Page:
If Polish tourist Mateusz Juszkiewicz, 26, and Thai national Werakan Sirirakon, 23, who disappeared while while kayaking with friends off Yanui Beach, off Phuket’s southwest coast, last Saturday afternoon (Dec 7), are not miraculously found alive, the tally of tourists killed by the waters around Phuket will rise to 12 in the past seven weeks – eight of those in just one month.
What cannot be ignored is that these tourists were doing only what countless other tourists had had done before them, and many more since.
Worse, all of the deaths were preventable. At face value, this all seems too much for local operators and officials to comprehend. If that is not the case, the only logical presumption to be made is that tour operators just don’t care enough to take any further action.
The Phuket navy base commander and the Tourist Police chief stepping up to voice their concerns can be taken, thankfully, as a clear sign that attitude is not acceptable. The public call for improved water-safety measures may also herald the introduction of even more regulations.
Thailand has a habit of going from zero regulation to over-regulation in a knee-jerk blink of an eye, but as many readers rightly pointed out last week with the news of the impending introduction of the demerit points system for driver’s licences, all that regulation means nothing without enforcement.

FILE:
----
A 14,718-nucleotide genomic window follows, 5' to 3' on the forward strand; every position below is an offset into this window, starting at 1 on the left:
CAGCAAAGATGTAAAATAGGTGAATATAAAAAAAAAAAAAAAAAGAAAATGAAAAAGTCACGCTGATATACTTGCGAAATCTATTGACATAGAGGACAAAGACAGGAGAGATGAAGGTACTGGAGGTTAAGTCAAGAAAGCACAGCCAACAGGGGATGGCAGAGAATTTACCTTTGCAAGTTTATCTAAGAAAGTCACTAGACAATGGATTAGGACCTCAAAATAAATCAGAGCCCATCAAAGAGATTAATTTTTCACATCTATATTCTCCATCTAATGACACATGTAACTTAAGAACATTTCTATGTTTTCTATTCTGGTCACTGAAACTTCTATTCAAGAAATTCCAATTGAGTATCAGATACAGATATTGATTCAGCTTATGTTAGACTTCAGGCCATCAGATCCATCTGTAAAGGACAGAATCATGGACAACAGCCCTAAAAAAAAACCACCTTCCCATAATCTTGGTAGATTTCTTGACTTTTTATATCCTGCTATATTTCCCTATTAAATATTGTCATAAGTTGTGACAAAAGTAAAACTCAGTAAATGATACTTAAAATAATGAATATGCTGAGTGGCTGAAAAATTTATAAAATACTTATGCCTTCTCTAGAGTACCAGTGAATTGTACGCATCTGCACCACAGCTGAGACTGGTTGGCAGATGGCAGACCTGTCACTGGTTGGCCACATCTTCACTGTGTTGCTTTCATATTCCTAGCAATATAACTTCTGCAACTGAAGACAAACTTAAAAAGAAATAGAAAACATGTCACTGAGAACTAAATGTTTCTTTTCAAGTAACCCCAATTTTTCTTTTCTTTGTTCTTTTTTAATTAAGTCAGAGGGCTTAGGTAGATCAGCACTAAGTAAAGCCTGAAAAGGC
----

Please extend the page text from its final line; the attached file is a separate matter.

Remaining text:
After all, the Phoenix tour boat disaster of last year that killed 47 Chinese tourists and marked the beginning of the downturn in tourism for the whole country did not happen without some officials allowing the boat to put to sea despite regulatory requirements.
Yet, as with the demerit points system, hope lies in introducing a system that removes the option of local officials and operators having a choice of ignoring the law. Failing that, how much luck or poor judgement plays a part in a tourist staying alive while on holiday in Phuket is anyone’s guess.